I recently reviewed Mattias Dristig’s card game NätTrollz. A man of many talents, he is also a band leader, and I have received three CD:s for review. There are 16 tracks total on these discs, which would in the age of vinyl have made them EPs unless some tracks had been super long. Much of the following will only be comprehensible to people familiar with Swedish folk rock, but I guess it’s never too late to go down that rabbit hole.
Dristig, I would guess, is a typical Swedish 19th century military name. When 300 new recruits showed up all named Svensson, Larsson or Nilsson, officers needed to be able to tell them apart. They would give the men short new surnames, many of which were manly adjectives. Dristig is an archaic word for ‘brave’. And his band Drabanterna are the ‘bodyguards’ or ‘henchmen’. So this band is pretty much named Braveheart & the Bodyguards.
A pair of musicians perform on all three discs: Mattias Dristig writes all lyrics and most tunes, sings his heart out and plays rhythm guitar; Kristoffer Åberg plays lead guitar, bass, banjo and more. Camilla Hederstedt sings backup beautifully on two of the discs. (Somebody give this woman a record deal!) Other members come and go, doing a fine job too.
The musical style is called progg in Sweden. It’s a 70s style, but it has nothing to do with virtuoso prog rock, odd time signatures or scifi cover art: it’s folk rock with politically progressive lyrics. On the 2017 sleeve, Dristig identifies four main enemies: neofascism, capitalism, patriarchy and the middle class! A graduate of Saltsjöbadens Samskola, your reviewer hunkers down a little self-consciously and becomes acutely aware that he’s a member of Sweden’s non-revolutionary Left.
I would compare this music primarily to Lars Winnerbäck, Stefan Sundström and Ulf Lundell, which may just be a sign of a life lived in Stockholm. Dristig & Drabanterna are based in Gothenburg, where the obvious references may be other ones. I don’t know the genre very well, so the reader beware: this is not an expert review.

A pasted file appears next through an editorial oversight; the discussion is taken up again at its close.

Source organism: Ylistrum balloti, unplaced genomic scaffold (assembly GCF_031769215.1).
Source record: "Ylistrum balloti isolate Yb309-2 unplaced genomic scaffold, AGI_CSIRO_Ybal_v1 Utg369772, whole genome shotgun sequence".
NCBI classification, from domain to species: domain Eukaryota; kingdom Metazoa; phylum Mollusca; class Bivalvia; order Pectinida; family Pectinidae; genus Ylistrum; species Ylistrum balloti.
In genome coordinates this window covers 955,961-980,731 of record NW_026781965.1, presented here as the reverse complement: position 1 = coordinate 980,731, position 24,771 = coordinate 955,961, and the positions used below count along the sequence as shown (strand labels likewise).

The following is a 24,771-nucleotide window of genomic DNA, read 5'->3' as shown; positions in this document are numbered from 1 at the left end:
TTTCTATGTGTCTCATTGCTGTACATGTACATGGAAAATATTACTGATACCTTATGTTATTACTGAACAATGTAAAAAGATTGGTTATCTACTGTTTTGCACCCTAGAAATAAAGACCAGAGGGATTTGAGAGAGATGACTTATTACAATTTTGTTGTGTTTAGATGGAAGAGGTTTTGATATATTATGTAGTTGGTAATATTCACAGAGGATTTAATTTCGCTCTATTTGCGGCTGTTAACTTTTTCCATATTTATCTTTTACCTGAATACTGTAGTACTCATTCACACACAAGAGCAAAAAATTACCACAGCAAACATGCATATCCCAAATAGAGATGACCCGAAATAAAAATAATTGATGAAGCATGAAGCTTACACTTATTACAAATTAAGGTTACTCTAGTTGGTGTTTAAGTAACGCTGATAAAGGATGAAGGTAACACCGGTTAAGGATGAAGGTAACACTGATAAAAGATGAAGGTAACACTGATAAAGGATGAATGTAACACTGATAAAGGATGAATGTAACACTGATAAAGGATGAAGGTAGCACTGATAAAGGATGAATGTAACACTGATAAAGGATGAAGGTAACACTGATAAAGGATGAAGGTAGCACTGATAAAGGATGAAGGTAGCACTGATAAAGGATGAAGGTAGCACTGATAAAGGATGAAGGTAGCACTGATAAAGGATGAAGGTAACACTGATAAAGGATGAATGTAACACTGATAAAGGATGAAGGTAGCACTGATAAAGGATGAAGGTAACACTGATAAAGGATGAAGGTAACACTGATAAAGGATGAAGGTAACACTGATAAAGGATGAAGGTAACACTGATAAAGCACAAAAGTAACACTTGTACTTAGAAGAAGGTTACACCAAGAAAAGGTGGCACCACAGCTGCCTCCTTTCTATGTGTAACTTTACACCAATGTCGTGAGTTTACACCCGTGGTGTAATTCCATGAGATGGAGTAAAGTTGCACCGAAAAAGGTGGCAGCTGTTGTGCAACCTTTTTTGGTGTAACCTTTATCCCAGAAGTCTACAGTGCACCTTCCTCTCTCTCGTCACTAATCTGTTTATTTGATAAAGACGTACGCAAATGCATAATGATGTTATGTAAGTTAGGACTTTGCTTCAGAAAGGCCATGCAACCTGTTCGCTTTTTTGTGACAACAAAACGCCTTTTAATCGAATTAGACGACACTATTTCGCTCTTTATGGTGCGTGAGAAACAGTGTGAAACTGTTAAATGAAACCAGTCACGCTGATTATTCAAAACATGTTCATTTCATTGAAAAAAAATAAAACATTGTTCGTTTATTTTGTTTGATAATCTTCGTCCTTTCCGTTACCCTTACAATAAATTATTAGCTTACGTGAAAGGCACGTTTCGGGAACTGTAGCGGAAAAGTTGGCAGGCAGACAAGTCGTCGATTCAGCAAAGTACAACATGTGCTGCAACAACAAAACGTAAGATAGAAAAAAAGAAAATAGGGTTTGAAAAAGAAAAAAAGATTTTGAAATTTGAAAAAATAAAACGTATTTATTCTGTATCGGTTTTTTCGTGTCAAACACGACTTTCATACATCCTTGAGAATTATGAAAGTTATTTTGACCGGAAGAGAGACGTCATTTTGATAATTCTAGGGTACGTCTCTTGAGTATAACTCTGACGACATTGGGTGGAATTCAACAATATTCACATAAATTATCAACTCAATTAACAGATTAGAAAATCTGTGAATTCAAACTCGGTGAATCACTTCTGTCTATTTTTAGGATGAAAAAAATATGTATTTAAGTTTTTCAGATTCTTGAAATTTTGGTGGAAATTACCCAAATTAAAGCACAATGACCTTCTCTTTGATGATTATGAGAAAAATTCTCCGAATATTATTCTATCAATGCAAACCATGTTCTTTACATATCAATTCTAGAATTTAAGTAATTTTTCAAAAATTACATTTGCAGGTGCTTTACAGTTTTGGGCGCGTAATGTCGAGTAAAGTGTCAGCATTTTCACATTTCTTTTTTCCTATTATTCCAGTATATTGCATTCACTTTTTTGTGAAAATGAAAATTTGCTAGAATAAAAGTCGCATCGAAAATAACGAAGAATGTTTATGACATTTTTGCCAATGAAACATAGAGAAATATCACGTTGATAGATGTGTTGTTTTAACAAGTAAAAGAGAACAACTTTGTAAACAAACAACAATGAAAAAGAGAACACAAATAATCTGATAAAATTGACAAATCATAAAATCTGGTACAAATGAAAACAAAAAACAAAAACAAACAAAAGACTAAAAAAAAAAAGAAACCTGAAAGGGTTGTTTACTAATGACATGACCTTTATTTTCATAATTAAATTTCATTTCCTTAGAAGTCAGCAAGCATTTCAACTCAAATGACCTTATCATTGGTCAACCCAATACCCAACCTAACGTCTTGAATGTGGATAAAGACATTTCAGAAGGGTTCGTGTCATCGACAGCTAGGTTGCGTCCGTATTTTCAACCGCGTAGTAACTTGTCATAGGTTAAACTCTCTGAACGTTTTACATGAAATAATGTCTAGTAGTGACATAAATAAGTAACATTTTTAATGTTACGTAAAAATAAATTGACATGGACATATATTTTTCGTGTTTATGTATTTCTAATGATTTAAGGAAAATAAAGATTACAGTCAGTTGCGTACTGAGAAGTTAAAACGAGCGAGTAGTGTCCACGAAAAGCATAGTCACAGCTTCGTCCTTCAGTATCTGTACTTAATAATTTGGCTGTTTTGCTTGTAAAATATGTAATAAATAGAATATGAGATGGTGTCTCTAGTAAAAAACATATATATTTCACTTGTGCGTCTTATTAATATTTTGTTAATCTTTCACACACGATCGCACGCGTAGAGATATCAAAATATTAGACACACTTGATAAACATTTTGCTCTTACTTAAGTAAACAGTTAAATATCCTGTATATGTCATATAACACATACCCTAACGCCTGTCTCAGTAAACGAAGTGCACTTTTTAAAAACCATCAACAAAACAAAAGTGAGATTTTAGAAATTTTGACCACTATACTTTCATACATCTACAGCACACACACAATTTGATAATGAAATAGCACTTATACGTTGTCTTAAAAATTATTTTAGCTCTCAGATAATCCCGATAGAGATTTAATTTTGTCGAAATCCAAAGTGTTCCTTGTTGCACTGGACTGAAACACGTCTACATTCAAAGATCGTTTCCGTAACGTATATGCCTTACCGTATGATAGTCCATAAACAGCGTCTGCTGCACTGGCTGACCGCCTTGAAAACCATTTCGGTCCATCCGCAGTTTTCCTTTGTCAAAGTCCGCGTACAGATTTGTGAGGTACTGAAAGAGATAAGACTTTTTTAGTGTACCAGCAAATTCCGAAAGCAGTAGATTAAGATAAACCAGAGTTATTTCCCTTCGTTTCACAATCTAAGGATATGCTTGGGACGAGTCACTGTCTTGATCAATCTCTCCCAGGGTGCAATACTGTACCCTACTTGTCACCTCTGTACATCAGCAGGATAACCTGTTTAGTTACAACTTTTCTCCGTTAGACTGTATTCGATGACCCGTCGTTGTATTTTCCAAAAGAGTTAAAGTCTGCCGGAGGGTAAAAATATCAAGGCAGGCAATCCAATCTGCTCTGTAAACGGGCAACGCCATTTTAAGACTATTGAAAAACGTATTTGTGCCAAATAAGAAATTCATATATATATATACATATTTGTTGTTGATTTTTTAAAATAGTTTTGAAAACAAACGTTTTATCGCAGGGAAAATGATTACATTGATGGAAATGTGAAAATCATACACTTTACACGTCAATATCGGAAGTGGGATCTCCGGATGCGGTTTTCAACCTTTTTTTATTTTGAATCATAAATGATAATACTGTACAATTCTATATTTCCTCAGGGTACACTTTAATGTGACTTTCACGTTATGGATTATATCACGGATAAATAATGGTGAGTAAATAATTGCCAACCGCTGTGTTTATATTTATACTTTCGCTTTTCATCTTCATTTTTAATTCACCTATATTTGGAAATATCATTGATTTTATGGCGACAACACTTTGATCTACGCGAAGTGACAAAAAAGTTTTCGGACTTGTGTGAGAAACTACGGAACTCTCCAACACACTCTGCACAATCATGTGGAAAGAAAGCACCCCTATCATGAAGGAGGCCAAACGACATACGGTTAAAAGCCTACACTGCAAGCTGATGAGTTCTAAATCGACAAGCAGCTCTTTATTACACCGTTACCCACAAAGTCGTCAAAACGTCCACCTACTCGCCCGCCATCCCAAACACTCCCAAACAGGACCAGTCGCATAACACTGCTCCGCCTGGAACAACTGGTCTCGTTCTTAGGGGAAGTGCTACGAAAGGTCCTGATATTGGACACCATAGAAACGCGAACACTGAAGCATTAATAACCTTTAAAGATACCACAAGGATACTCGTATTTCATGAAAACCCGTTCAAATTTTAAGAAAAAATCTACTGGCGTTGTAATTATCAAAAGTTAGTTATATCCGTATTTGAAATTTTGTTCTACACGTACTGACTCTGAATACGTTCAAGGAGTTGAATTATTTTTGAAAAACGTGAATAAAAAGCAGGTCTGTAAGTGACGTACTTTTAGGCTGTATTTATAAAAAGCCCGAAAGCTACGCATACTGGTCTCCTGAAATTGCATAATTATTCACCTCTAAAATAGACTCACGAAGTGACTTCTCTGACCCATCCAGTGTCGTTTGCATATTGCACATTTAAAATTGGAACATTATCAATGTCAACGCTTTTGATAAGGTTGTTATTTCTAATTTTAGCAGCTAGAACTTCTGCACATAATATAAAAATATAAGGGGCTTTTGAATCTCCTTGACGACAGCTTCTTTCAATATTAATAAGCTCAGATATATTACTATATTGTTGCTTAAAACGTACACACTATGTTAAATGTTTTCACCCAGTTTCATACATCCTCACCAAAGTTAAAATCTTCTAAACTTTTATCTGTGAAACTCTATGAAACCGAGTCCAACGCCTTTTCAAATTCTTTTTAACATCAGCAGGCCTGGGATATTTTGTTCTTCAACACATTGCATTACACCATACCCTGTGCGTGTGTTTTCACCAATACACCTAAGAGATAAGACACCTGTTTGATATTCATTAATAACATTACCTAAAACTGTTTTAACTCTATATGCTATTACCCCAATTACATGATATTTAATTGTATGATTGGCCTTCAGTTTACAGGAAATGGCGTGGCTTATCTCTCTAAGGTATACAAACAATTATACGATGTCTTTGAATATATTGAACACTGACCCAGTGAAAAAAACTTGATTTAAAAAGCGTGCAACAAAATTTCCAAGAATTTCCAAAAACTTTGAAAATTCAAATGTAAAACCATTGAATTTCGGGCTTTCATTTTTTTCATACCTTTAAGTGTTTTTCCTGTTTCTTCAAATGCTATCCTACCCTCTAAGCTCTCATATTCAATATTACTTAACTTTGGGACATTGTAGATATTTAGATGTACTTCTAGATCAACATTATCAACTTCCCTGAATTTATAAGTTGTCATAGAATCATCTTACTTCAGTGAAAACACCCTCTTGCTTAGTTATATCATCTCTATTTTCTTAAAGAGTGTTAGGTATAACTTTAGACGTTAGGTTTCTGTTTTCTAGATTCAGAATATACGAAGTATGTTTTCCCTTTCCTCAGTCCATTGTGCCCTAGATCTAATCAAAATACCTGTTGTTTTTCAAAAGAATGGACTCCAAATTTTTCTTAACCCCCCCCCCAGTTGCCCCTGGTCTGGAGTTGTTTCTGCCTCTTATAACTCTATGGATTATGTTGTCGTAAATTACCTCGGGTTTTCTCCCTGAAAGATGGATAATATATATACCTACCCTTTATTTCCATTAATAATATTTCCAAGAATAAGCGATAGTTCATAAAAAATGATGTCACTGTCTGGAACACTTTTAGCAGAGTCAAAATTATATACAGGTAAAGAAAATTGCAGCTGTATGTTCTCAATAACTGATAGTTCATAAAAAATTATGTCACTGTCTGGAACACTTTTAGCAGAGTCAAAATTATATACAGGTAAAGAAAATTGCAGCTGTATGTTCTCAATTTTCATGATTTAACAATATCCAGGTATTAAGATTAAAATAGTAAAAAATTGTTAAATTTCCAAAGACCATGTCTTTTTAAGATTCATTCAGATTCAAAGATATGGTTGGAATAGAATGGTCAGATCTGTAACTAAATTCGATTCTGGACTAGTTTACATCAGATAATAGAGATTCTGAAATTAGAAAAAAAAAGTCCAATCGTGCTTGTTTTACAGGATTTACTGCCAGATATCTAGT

- 2008’s Kinesisk demokrati (yes, they appropriated the G’n’R album title) has four songs. #1 is about homelessness and sounds like The Clash. #2-3 are folk ballads in triple time, one about insomnia and depression, the other about media exhibitionism and quite similar to Metallica’s “Nothing Else Matters”. #4 is a piano ballad about depression and mental care facilities. Some fiery guitar solos here don’t recur on later discs.
- The 2012 offering Fru K har kommit hem (“Mrs. K has come home”) ranges quite widely in style: it has two boogie tunes (#1, #4), two Swedish folk songs / visor (#3 in triple time, #6 in quadruple), one Greek-style folk song (#2) and one pop tune that reminds me of The Kooks (#5). Lyrical themes are anti-capitalism, alcohol, lost love, class hatred, environmental politics and childhood summer memories. Song title #5 translates as “The need for new environmental policies”, which is magnificently progg. Reminds me of the Norwegian metal parody band Black Debbath’s excellent tune “Åpent brev til sporveisdirektøren”, “Open letter to the director of public transport”!
- The 2017 disc Kallt (“Cold”) with six tunes is the band’s latest release apart from two singles, as far as I can tell. It has two boogie tunes (#1, #5), three folk ballads in triple (#2, #3, #6) and one folk rock song. Lyrical themes are diminishing social solidarity, missing your loved one, loyalty to friends, political protest and breaking up.
All in all I’ll say that though it’s not my genre, I believe I recognise this as quality stuff in its genre. There’s a lot of boogie, a lot of folkie ballads in triple time and a lot of political agitation. I’ll be happy to buy a ticket the next time Dristig & Drabanterna play Stockholm.
Most of the band’s catalogue is available on Spotify and Deezer. As for information about them, they haven’t got a super focused internet presence, but you can check Dristig’s publishing website for news, and you can thumbs-up the band’s page on Facebook.